Thousand Islands, a group of more than 1,800 islands and 3,000 shoals in the St. Lawrence River, E of Lake Ontario, N N.Y. and S Ont., stretching c.50 mi (80 km) along the U.S.-Canada line. Most of the islands are in Canada; Wolfe Island, Ont. (48 sq mi/124 sq km), is the largest. The islands are part of a belt of metamorphic rock connecting the Adirondack Mts. and the Canadian Shield; they were formed at the end of the Ice Age, when the St. Lawrence River became the chief outlet of the Great Lakes. The forested region is a popular summer resort; many of the islands are privately owned, and some have castles built by former wealthy owners. There are numerous parks on the islands, including Canada's St. Lawrence Islands National Park. The five-span Thousand Islands Bridge and highway (7 mi/11 km long; opened 1938) between the New York and Ontario mainlands crosses several islands and channels.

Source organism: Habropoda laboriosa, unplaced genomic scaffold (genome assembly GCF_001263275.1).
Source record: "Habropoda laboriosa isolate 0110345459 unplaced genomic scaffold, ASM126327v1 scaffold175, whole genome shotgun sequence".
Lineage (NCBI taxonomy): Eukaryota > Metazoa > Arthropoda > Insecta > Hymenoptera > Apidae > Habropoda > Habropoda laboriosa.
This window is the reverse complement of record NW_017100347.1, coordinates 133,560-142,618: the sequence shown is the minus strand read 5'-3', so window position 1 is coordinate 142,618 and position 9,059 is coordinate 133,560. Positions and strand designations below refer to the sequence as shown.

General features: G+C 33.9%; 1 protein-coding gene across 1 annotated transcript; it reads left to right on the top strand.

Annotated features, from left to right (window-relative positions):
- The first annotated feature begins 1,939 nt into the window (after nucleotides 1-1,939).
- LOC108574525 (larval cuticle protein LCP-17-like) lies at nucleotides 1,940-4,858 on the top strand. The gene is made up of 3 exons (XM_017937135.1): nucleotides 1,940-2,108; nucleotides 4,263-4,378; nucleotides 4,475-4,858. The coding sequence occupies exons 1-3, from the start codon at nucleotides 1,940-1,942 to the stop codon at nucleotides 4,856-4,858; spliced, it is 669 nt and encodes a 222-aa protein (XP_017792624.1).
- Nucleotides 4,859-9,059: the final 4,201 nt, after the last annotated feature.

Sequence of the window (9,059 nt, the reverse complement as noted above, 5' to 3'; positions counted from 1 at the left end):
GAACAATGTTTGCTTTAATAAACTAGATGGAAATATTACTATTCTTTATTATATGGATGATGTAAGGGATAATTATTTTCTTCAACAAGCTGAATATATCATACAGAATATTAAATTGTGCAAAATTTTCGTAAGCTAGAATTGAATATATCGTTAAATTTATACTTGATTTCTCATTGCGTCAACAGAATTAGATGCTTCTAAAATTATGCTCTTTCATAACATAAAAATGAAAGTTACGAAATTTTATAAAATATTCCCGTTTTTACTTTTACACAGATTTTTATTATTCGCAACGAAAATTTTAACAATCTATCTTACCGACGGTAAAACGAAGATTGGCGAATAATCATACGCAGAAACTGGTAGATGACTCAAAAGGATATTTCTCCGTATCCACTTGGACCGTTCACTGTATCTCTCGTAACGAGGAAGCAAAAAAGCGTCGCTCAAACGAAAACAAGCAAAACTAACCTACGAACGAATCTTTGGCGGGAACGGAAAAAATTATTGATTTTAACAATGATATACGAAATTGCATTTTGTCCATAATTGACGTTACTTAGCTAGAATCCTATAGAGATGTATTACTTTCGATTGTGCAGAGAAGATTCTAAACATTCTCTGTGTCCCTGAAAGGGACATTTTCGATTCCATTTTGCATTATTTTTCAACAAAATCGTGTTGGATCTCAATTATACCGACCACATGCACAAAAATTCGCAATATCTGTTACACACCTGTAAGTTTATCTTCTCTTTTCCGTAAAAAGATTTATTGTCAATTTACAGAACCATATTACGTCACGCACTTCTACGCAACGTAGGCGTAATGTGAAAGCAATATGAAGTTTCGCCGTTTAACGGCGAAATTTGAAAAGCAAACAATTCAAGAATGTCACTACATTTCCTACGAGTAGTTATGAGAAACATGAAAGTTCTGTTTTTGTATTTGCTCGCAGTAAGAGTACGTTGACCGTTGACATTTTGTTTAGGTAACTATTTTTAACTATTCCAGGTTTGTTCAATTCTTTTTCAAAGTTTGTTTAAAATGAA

Questia, a part of Gale, Cengage Learning. www.questia.com
Publication information: Article title: Thousand Islands. Encyclopedia title: The Columbia Encyclopedia, 6th ed.. © 2012 The Columbia Electronic Encyclopedia © 2012, Columbia University Press. Licensed from Columbia University Press. Used with the permission of Columbia University Press. All Rights Reserved. Publisher: The Columbia University Press. Place of publication: Not available. Publication year: 2013.
This material is protected by copyright and, with the exception of fair use, may not be further copied, distributed or transmitted in any form or by any means.